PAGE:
Mutton-bird Egging on Mount Chappell Island (1893)
1 Australia 2 New Zealand 3 Muttonbirds 4 See also 5 References 6 Further reading 7 External links
Australia Licensed commercial harvesting of short-tailed shearwater chicks on the coast and islands of Tasmania began in 1903, although it had long been a traditional form of subsistence harvesting by Tasmanian Aborigines and European settlers there. However, by the late 20th century the industry was declining due to falling demand for the product and reduced interest by younger indigenous people in the main area of activity, the islands of the Furneaux Group. New Zealand The harvesting of sooty shearwater chicks on 36 islands, known as the Titi or Muttonbird Islands, around Rakiura (Stewart Island), is managed entirely by Rakiura Māori. There is some evidence that this harvest has been occurring since at least the 17th century. Muttonbirds Muttonbird may refer to various seabirds, particularly petrels in the genus Puffinus, called shearwaters, where the young birds are harvested for food and oil by being extracted by hand from the nesting burrows before they fledge. Some species are:
Short-tailed shearwater, a seabird that nests in south-eastern Australia, particularly in the Furneaux Group of islands in eastern Bass Strait Sooty shearwater, a seabird that nests mainly in New Zealand and islands in the South Atlantic Ocean Wedge-tailed shearwater, found throughout the tropical and subtropical parts of the Indian and Pacific Oceans Manx shearwater, breeding in the North Atlantic region, was harvested in historical times Cape Verde shearwater, breeding in the Cape Verde archipelago of the Atlantic Ocean, has declined because of over-harvesting Grey-faced petrel (Pterodroma gouldi) Providence petrels, harvested to extinction on Norfolk Island in the early 19th century but still existing on Lord Howe Island, were known as 'muttonbirds' or 'flying sheep'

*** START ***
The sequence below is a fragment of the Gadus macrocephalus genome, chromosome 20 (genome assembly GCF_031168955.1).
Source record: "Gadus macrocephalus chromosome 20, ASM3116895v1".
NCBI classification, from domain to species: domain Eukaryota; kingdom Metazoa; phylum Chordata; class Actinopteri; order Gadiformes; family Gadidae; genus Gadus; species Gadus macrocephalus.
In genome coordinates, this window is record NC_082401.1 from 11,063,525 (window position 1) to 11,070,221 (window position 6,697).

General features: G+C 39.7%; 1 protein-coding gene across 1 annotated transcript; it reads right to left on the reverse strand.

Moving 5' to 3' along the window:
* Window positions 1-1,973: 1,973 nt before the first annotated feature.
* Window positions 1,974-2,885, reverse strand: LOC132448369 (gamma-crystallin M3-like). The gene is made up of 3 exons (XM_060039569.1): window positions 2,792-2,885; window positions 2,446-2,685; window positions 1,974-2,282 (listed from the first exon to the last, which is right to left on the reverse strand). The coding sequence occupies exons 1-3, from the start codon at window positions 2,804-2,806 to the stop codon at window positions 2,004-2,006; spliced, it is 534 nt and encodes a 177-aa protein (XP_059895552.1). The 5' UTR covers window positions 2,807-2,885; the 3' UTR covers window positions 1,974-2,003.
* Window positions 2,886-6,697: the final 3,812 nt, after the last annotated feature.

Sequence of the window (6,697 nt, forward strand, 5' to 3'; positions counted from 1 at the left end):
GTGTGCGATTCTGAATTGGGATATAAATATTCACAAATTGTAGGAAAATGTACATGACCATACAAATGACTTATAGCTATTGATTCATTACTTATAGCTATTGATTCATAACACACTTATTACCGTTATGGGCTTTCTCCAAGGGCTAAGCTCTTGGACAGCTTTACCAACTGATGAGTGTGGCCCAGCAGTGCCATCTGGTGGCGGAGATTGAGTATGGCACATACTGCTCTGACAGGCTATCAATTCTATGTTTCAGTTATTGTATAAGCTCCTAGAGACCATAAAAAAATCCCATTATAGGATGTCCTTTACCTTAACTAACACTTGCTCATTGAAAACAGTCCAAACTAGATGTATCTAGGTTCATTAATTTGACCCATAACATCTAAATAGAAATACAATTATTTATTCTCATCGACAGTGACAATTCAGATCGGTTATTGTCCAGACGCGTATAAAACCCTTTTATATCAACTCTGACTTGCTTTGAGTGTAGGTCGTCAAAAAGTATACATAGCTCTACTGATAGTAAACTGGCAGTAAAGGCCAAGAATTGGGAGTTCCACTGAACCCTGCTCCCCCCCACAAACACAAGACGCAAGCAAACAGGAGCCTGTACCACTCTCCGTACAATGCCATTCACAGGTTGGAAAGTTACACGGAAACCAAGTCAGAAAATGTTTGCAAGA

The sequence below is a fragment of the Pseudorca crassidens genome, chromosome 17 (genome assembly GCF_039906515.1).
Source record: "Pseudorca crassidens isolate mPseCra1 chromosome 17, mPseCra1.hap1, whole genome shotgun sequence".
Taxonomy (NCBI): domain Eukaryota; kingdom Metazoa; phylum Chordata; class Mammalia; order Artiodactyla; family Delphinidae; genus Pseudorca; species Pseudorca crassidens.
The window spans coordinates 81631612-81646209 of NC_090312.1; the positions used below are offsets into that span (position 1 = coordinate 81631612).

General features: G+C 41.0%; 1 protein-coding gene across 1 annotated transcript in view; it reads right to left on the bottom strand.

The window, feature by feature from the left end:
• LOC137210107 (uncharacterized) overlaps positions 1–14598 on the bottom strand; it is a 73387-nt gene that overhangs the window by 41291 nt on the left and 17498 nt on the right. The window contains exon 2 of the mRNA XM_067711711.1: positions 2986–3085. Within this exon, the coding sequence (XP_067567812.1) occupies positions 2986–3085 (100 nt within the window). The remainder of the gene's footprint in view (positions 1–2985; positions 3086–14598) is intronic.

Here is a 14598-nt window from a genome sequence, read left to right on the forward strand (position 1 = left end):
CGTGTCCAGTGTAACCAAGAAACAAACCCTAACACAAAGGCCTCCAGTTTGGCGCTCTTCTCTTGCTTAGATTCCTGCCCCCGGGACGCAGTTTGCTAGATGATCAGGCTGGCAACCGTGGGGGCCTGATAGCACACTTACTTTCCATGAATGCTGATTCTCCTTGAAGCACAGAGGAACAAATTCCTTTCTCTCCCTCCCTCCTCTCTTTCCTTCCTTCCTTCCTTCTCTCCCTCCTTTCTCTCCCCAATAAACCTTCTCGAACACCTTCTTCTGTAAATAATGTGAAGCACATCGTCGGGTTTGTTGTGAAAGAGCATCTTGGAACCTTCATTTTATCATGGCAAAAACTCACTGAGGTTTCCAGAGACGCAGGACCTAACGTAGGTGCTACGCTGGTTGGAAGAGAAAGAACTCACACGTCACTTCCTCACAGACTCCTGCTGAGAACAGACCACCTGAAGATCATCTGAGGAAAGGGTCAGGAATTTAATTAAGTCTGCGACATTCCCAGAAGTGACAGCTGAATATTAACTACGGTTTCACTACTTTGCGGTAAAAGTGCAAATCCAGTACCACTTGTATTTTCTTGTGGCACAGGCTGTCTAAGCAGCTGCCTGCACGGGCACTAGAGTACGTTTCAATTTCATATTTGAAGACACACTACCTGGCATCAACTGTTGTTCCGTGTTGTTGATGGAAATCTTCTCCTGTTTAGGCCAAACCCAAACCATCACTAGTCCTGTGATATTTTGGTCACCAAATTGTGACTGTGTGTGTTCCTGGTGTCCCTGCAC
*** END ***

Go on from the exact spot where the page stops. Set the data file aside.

^ Anderson, Atholl. (1998). Origins of Procellariidae Hunting in the Southwest Pacific. International Journal of Osteoarchaeology 6(4): 403-410. ^ Skira, I. (1996). "Aboriginal people and muttonbirding in Tasmania". In: M. Bomford & J. Caughley (eds),Sustainable use of wildlife by Aboriginal Peoples and Torres Strait Islanders, Bureau of Resource Sciences: Canberra. ^ Hawke, David; Newman, Jamie; Moller, Henrik; & Wixon, John. (2003). A possible early muttonbirder’s fire on Poutama, a Rakiura titi island, New Zealand. Journal of the Royal Society of New Zealand 33(2): 497-507.
Adam-Smith, Patsy. (1965). Moonbird People. Rigby: Adelaide. (About the Furneaux group of islands in Bass Strait, the muttonbirds that inhabit them and the people who make their living from them).
Keep the Titi Forever Migration of sooty shearwater from New Zealand to the north Pacific - TerraNature article Muttonbird recipes Muttonbirding in New Zealand Stop muttonbird slaughter - AACT article A Seaweed Pantry - Tales from Te Papa Episode 100 - A short YouTube video about m